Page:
Generally, joint federal-state task forces are a one-way street. The feds take the best criminal cases and leave the dregs to the state. One purported justification for such selection is that federal laws and rules of evidence make it easier for federal prosecutors to bring cases and win convictions. Schneiderman has indicated somewhat to the contrary -- that New York and other state laws give state attorneys general greater means to bring both civil and criminal prosecutions.
The idea of combining federal and state resources is generally a good one. Too often law enforcement agencies refuse to share information with other agencies, if at all, until they have determined the information was insufficient for them to act on, often too late for use by the other agencies. On the other hand, I fear that some task force constituents might attempt to make an end run around constitutional and statutory laws and rules, specificially Fed.R.Crim.Pro. 6(e), which, generally, as relevant here, prohibits disclosure of grand jury information to non-federal officials. Of particular concern is whether information secured by federal grand juries, much of which is through immunized testimony, will be provided for use by the states. Both Attorneys General Holder and Schneiderman seem aware of this restriction, but both appear to view it as an obstacle to overcome rather than a right to ensure. How scrupulous they will be in upholding the rule and spirit of grand jury secrecy will be seen.
Tuesday, January 17, 2012
The Third Circuit in United States v. Wright held that the Skilling decision requires an new trial in this case on the honest services fraud convictions and that "prejudicial spillover tainted their traditional fraud convictions." The court stated:
"An honest services fraud prosecution for bribery after Skilling thus requires the factfinder to determine two things. First, it must conclude that the payor provided a benefit to a public official intending that he will thereby take favorable official acts that he would not otherwise take. Second, it must conclude that the official accepted those benefits with the intent to take official acts to benefit the payor."
The court also stated that, "[i]n light of Skilling, the jury should have been instructed on the bribery theory but not the conflict-of-interest theory."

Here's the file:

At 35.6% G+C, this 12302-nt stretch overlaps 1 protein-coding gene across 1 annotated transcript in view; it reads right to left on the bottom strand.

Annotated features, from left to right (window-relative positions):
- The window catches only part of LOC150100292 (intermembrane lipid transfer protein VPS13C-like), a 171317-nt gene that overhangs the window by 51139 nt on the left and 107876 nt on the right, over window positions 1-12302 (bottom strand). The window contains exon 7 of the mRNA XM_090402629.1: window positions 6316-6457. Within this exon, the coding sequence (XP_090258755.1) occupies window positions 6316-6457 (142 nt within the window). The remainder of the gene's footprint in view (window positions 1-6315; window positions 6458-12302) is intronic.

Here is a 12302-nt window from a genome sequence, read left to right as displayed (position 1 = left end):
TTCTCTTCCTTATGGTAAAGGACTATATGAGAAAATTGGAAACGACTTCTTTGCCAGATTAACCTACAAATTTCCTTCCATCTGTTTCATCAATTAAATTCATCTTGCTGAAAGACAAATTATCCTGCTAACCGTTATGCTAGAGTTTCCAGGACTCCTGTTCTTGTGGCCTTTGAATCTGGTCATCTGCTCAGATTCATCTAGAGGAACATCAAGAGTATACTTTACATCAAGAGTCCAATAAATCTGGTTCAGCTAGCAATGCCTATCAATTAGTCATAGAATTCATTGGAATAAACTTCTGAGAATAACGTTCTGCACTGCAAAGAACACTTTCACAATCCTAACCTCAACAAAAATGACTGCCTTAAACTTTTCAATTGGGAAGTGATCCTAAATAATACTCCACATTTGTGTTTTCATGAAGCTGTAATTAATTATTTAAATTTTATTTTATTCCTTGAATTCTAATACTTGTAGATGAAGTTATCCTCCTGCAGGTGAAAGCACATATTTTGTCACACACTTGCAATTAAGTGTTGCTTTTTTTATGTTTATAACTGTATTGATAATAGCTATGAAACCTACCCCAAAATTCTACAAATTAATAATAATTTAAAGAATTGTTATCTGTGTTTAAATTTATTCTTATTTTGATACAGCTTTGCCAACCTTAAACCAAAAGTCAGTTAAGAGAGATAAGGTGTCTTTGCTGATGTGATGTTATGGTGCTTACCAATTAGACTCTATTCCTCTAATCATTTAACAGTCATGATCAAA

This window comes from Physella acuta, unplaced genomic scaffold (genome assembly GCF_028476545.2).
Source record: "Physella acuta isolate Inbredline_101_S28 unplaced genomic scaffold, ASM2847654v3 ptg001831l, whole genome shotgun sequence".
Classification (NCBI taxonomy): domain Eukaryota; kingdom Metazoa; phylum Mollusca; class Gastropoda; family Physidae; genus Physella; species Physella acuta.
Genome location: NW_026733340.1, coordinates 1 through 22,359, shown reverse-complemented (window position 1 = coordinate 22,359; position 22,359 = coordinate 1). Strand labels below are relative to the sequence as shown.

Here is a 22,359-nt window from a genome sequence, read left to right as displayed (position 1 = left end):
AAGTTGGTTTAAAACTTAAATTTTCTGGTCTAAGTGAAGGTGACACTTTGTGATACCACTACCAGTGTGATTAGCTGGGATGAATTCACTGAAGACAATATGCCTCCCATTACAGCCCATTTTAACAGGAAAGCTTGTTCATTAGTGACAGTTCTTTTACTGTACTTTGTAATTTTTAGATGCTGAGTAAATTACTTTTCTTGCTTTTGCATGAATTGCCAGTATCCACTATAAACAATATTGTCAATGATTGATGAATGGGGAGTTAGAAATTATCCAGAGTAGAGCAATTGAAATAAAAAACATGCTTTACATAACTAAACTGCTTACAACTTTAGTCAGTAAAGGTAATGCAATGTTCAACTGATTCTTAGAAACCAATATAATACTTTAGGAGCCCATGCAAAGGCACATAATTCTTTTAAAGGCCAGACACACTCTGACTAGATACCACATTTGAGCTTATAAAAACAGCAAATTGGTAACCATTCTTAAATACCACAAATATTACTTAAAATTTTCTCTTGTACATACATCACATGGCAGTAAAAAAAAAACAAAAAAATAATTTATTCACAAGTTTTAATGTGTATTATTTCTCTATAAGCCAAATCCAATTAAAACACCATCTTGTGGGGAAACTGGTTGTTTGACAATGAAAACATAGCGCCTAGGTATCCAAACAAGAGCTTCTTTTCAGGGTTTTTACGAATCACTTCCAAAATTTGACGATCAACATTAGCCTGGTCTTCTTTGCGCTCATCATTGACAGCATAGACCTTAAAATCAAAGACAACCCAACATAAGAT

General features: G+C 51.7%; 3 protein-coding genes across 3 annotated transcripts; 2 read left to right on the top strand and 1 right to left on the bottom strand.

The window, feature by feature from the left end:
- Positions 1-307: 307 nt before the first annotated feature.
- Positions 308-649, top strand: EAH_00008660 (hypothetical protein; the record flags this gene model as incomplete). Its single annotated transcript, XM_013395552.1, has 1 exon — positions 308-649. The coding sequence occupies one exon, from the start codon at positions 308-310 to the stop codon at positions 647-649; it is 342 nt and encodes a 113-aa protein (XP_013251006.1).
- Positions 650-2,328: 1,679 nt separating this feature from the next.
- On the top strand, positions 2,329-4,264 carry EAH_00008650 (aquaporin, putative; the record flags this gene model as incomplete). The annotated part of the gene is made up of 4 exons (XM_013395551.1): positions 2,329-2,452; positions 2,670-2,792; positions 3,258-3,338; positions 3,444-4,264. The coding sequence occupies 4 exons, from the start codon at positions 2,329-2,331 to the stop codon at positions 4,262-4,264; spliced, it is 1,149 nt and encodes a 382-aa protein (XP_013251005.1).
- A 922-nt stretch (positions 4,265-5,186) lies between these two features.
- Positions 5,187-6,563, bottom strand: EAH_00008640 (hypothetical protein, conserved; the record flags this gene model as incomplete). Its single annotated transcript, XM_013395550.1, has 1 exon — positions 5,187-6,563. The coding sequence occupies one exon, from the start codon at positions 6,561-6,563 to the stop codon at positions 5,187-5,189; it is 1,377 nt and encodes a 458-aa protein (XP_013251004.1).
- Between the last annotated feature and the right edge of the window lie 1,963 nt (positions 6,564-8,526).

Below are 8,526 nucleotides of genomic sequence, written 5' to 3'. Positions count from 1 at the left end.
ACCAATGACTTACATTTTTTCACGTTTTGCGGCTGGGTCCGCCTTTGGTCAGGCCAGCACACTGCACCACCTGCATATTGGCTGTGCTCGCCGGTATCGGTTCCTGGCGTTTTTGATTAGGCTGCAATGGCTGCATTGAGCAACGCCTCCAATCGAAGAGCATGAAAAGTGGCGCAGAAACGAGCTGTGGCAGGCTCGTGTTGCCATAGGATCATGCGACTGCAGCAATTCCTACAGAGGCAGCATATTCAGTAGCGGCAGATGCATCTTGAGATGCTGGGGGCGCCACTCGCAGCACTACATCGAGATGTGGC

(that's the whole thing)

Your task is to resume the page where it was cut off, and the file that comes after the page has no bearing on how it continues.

Wednesday, December 7, 2011
Friday, November 25, 2011
"I don't know if there was a stench that developed in this case, but there was a bad odor at times, and so the issue that I'm inviting both sides to address is...whether either through a finding of due process violations or in the exercise of my supervisory power...something akin to the whole being greater than the sum of its parts justifies throwing out this conviction, because a lot of the parts that led up to this conviction are extremely troublesome." U.S. District Court Judge Howard Matz during 6-27-11 post-trial hearing.
The briefs are in and the hearing is set for this Tuesday at 10:00AM in the Lindsey Manufacturing FCPA prosecution. At issue is the Lindsey-Lee Defendants' Motion to Dismiss the Indictment With Prejudice Due to Repeated and Intentional Government Misconduct. A potential bad sign for the Government, as if it needed another one, is the Court's November 16th Order requiring the U.S. Attorney's Office to file certain Government and Court exhibits in the record by November 18. The Court had already publicly criticized the Government for its use and handling of some or all of these exhibits. The Government filed the exhibits in question on November 17, and they are now available through PACER.
Judge Matz has previously characterized the Government's investigation and prosecution of the case as "extraordinarily sloppy at best." He was apparently so troubled by the Government's actions that he generated and kept a post note during trial in order to keep track of them.
Thursday, November 17, 2011